Current Exhibitions

The Agrarian Figure with Johne Richardson

January 22 – April 27, 2014

Kansas City based  painter Johne Richardson has captured a diversity in the agrarian man and woman. His paintings are combined with figurative pieces from the permanent collection to inspire conversation about what it means to live and work on the land and in our natural surroundings.

Imagining the agrarian figure does not result in a singular form. Included in this exhibition are cowboys, farmers, musicians, soldiers, fathers and mothers, students. Who they are and how they are portrayed greatly varies. Explore the diverse ethnicity, religions, social positions, professions, idealized and realistic portrayals of the agrarian figure.

Richardson excels at watercolor painting. He painted more landscapes than anything else until recently. While attending a Civil War re-enactment, he observed the textures and colors of fabrics in the costumes worn by the participants and rediscovered a passion for painting the figure.

More recently, Richardson has been exploring new media such as acrylic and large canvases. This technique allows him to more freely explore the tonal abstractions to create an expressive character.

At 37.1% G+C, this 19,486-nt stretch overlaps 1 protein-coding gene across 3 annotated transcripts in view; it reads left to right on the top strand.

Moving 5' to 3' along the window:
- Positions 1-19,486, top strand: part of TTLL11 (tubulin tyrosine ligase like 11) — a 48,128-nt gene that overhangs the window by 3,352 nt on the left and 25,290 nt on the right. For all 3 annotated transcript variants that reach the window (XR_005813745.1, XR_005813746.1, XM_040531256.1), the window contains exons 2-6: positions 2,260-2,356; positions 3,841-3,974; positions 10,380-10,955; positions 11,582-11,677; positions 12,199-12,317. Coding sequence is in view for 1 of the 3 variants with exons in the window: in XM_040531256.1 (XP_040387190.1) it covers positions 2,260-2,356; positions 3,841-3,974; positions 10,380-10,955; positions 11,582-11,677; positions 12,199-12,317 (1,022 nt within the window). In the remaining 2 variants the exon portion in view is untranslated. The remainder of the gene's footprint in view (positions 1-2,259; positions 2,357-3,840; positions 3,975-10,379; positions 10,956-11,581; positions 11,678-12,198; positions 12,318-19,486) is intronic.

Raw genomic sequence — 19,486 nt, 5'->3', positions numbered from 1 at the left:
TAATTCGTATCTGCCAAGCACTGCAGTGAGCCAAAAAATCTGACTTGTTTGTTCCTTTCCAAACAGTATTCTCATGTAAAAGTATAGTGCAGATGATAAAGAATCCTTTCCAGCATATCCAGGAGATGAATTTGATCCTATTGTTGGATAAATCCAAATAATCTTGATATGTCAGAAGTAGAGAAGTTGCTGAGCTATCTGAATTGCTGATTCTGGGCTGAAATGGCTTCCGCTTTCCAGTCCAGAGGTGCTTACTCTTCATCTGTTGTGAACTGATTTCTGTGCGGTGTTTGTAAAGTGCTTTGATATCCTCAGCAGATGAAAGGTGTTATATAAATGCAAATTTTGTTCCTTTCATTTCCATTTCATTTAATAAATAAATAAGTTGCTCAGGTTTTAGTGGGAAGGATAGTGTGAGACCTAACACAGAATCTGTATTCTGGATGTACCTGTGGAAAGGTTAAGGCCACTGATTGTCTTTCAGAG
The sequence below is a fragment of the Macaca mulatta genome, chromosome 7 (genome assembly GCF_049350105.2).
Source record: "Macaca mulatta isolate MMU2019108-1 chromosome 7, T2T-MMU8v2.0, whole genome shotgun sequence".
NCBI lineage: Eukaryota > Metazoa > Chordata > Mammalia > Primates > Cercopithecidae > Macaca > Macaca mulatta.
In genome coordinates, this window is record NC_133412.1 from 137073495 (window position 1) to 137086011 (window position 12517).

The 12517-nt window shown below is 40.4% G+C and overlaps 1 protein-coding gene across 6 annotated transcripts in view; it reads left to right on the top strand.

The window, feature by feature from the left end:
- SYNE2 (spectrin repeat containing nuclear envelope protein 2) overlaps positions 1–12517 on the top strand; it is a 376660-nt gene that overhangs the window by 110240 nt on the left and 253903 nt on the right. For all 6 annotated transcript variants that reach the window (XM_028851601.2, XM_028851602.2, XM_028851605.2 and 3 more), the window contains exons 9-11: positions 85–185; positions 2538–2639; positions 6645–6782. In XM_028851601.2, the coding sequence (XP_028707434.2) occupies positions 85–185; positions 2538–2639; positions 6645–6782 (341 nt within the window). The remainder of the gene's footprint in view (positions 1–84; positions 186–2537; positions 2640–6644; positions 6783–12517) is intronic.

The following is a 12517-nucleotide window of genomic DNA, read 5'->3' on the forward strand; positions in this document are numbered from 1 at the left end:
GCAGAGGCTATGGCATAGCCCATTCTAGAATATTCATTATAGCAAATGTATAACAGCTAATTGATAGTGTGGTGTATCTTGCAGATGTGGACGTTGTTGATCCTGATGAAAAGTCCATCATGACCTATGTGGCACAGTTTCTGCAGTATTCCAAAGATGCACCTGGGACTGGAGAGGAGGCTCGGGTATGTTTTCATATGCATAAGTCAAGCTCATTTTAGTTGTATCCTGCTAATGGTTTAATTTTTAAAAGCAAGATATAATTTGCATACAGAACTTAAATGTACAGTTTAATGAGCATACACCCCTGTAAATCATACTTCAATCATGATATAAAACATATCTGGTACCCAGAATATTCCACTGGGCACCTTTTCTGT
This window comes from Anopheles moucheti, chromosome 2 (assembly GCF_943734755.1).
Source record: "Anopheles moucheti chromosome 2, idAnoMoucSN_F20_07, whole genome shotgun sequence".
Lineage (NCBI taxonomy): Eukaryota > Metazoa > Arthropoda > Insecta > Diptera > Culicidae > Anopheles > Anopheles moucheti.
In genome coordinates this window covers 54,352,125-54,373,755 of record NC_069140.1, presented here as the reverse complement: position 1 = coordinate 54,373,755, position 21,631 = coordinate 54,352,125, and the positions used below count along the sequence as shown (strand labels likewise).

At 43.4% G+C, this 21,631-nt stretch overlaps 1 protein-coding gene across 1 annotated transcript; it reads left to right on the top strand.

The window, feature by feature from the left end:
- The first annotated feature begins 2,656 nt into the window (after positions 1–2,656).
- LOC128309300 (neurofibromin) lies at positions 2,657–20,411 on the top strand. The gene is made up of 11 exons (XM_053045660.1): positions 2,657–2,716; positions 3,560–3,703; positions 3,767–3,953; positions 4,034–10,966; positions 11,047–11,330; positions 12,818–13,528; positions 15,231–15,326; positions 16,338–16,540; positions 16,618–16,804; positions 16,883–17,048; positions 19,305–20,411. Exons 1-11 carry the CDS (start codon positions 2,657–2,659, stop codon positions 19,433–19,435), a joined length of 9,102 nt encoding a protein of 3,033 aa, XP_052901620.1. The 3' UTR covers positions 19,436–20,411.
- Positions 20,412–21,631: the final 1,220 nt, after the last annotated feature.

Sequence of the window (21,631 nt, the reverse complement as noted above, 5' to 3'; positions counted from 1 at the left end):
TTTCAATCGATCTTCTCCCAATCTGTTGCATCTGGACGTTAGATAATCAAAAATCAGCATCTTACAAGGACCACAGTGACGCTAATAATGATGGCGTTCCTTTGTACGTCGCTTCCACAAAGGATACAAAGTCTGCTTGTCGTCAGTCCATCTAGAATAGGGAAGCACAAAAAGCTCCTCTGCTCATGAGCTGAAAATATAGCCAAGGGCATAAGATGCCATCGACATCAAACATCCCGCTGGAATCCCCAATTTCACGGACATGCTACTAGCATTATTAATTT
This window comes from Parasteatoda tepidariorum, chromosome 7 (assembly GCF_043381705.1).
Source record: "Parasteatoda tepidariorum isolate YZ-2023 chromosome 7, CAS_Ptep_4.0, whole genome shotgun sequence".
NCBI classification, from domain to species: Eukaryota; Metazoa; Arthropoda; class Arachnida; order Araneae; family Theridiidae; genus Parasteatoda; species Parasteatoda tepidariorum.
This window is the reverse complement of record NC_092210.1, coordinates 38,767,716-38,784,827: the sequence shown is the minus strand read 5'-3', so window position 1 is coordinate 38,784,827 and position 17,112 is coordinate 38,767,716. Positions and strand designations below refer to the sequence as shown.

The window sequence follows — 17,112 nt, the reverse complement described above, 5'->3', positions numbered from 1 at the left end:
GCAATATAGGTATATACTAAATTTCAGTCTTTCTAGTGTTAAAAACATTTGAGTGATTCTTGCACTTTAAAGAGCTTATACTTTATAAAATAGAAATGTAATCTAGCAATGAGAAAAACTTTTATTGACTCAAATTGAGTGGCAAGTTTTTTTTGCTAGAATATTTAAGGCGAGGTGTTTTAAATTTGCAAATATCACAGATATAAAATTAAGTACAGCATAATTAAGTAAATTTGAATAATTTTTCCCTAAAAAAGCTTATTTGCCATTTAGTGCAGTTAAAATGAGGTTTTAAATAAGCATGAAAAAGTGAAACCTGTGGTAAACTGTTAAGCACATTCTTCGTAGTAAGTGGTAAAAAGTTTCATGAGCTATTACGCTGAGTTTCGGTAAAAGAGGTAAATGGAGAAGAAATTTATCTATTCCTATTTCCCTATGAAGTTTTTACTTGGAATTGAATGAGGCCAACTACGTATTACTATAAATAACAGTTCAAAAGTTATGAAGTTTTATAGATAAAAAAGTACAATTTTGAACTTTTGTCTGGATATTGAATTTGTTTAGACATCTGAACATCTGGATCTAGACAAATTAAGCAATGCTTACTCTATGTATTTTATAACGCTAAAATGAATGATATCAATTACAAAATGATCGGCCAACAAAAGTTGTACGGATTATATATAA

Randy Waln: The Degeneration of the Family Farm

March 26, 2014 – July 27, 2014

Peru State College art professor and photographer, Randy Waln, has assembled a collection of digitally manipulated photographs of his family’s now abandoned farm. The recent color images are contrasted by small, historical black and white photographs of the farm.

Waln’s images communicate a sense of loss as generations have moved off the land. Cars and trucks are left to sit and rust. Plants have overgrown their intended boundaries and fallen down trees obstruct views and walkways. The viewer is confronted with man’s influence, or lack thereof, as nature reclaims the land.

“The color prints of the farmstead are subjective interpretations of its ‘present’ state. The amplified color and texture, and the expressive rendering, capture that sense of the extraordinary we often associate with places that hold significant meaning for us. It is that special personal appeal the place has because of memories associated with it. The objective reality of the camera’s recording is one of decay and ruin. The process of filtering the objective photographic images through memory and familiarity forms a fiction true to the remembrance in its intensity and enhanced grandeur,” Waln said.

The pairing of the black and white photographs serve to further the sense of loss, not just for the degeneration of the structures but of the activity the people brought to the place. In each of the historic farm photos, a person is the central subject. Hints of the condition of the farm are visible in the background. The aliveness the human subjects bring to the historic photographs is lost by its absence in the color images.